A recently widowed woman in Philadelphia, whose refrigerator conked out the night before she was hosting family members for a holiday dinner, recalled how a neighbor told her: “In the scheme of things, this is a very minor problem.” (“It wasn’t a minor problem for me,” she said.)

A mother in New Jersey said her teenage daughter complained that her constant attempts to put a positive spin on the challenges of the pandemic only made her feel more stressed. A musician in Florida said a good friend who was feeling down cut her off after she tried too hard to get her to look on the bright side. “I’ll call you back when I snap out of it,” she’d said.

The key to successful communication begins with saying what is appropriate to the situation, to the person, and based on one’s own expertise. You would expect that a plumber’s advice not to worry about a leak will be taken more seriously than a neighbor’s cavalier dismissal of the problem. 

And then, when psycho professionals drone on about feelings they fail to notice that one should not to ask a suffering friend how he really, really feels, but that one should to engage in a conversation about the nature of the problem, and perhaps even to point toward an action plan. 

In the psycho world, action plans-- the question of what we should do about this-- are often derided. It is one reason why so much therapy is largely ineffective.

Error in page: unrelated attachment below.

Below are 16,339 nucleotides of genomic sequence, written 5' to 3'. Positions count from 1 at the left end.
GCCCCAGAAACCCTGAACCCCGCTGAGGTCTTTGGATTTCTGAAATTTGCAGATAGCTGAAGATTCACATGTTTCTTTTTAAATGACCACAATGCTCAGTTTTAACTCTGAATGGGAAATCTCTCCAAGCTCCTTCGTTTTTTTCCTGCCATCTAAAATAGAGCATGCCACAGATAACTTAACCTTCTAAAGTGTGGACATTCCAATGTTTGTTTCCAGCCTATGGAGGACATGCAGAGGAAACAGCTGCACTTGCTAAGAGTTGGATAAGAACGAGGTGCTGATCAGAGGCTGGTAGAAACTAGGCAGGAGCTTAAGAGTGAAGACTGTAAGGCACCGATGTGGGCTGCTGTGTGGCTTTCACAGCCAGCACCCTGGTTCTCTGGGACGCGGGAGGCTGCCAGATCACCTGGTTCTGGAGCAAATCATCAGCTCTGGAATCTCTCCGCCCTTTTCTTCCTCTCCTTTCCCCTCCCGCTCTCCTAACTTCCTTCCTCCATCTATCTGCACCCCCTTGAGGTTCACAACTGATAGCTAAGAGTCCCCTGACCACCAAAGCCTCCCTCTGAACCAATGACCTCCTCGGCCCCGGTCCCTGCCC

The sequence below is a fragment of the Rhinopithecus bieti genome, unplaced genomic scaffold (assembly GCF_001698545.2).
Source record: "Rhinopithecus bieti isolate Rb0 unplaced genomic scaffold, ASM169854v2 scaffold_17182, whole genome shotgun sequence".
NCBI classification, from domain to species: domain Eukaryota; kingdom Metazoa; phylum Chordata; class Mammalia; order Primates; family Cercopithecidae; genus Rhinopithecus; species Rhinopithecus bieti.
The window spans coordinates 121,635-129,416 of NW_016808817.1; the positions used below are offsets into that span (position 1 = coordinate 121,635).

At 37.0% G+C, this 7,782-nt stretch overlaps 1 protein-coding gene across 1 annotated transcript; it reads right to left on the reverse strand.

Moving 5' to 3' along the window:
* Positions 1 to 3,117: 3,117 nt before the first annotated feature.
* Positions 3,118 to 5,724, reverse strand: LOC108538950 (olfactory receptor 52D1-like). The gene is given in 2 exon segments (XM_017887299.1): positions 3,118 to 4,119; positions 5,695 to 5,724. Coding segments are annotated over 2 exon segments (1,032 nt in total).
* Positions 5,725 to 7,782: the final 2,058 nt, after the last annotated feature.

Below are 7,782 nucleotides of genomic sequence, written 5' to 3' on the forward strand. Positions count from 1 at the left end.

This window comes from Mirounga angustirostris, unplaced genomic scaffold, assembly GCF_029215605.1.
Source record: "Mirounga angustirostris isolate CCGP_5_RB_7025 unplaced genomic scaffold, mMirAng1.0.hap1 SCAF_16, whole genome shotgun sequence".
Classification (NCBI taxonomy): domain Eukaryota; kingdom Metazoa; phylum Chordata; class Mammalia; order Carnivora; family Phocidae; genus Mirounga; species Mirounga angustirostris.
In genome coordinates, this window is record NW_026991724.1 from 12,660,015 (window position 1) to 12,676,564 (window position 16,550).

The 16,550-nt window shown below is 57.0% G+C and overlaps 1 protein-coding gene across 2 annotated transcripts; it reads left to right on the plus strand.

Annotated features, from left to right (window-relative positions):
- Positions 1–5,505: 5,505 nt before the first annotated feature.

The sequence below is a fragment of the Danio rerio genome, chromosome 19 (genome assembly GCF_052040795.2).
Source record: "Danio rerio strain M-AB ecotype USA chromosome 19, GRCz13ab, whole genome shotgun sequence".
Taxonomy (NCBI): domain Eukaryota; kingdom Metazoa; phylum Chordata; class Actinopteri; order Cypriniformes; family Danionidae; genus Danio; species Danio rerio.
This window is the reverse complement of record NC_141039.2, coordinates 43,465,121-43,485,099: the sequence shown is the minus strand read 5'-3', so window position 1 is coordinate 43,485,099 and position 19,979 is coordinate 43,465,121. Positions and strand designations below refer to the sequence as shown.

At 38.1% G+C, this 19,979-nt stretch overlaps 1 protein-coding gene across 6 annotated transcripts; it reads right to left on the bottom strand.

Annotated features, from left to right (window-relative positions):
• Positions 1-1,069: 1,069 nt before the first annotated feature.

There is good and bad in the professional advice:

How can we avoid forced positivity, to better help ourselves or someone else who is down?

Start by recognizing that it is different from hope or optimism. Those emotions are rooted in reality, Dr. David says, while toxic positivity is a denial of it.

Of course, this is untrue. Hope and optimism are states of mind. They point toward possible futures; they are not rooted in reality. It is absurd to say so.

Next, Dr. David counsels compassion. Which is fine in some cases, and not fine in others. But then she continues that sometimes emotions are indications that we need to take action, to resolve issues. Rightly so:

Don’t judge yourself, or others, for feeling difficult emotions. Be compassionate. Tell yourself: “I am feeling sad or lonely in the pandemic and that is normal.”

Ask yourself what you can learn from your feelings. “Emotions are data,” says Dr. David. “They are not good or bad. They are signposts to things we care about.” (Loneliness, for example, might signal that you need more connection.) And take action. Do something to address what you decided is missing.